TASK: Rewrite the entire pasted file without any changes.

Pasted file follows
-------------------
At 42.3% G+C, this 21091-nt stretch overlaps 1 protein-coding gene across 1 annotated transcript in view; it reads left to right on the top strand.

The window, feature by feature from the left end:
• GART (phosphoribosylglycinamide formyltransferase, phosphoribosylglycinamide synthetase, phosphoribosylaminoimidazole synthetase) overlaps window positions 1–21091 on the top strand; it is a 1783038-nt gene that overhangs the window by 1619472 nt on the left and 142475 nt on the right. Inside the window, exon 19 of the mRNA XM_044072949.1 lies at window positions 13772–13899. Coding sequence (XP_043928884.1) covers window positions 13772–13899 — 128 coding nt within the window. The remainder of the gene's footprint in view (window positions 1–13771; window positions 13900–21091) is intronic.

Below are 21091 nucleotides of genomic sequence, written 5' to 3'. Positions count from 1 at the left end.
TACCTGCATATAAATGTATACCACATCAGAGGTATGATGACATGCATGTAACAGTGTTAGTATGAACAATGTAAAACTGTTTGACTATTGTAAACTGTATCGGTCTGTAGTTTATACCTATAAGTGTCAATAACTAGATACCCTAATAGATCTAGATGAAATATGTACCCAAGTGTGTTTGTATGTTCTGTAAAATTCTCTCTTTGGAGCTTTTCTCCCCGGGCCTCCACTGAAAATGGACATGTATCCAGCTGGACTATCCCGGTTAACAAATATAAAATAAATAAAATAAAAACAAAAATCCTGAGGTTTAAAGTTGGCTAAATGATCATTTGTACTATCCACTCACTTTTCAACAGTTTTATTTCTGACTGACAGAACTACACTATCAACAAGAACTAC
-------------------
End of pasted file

At 42.3% G+C, this 21091-nt stretch overlaps 1 protein-coding gene across 1 annotated transcript in view; it reads left to right on the top strand.

The window, feature by feature from the left end:
• GART (phosphoribosylglycinamide formyltransferase, phosphoribosylglycinamide synthetase, phosphoribosylaminoimidazole synthetase) overlaps window positions 1–21091 on the top strand; it is a 1783038-nt gene that overhangs the window by 1619472 nt on the left and 142475 nt on the right. Inside the window, exon 19 of the mRNA XM_044072949.1 lies at window positions 13772–13899. Coding sequence (XP_043928884.1) covers window positions 13772–13899 — 128 coding nt within the window. The remainder of the gene's footprint in view (window positions 1–13771; window positions 13900–21091) is intronic.

Below are 21091 nucleotides of genomic sequence, written 5' to 3'. Positions count from 1 at the left end.
TACCTGCATATAAATGTATACCACATCAGAGGTATGATGACATGCATGTAACAGTGTTAGTATGAACAATGTAAAACTGTTTGACTATTGTAAACTGTATCGGTCTGTAGTTTATACCTATAAGTGTCAATAACTAGATACCCTAATAGATCTAGATGAAATATGTACCCAAGTGTGTTTGTATGTTCTGTAAAATTCTCTCTTTGGAGCTTTTCTCCCCGGGCCTCCACTGAAAATGGACATGTATCCAGCTGGACTATCCCGGTTAACAAATATAAAATAAATAAAATAAAAACAAAAATCCTGAGGTTTAAAGTTGGCTAAATGATCATTTGTACTATCCACTCACTTTTCAACAGTTTTATTTCTGACTGACAGAACTACACTATCAACAAGAACTAC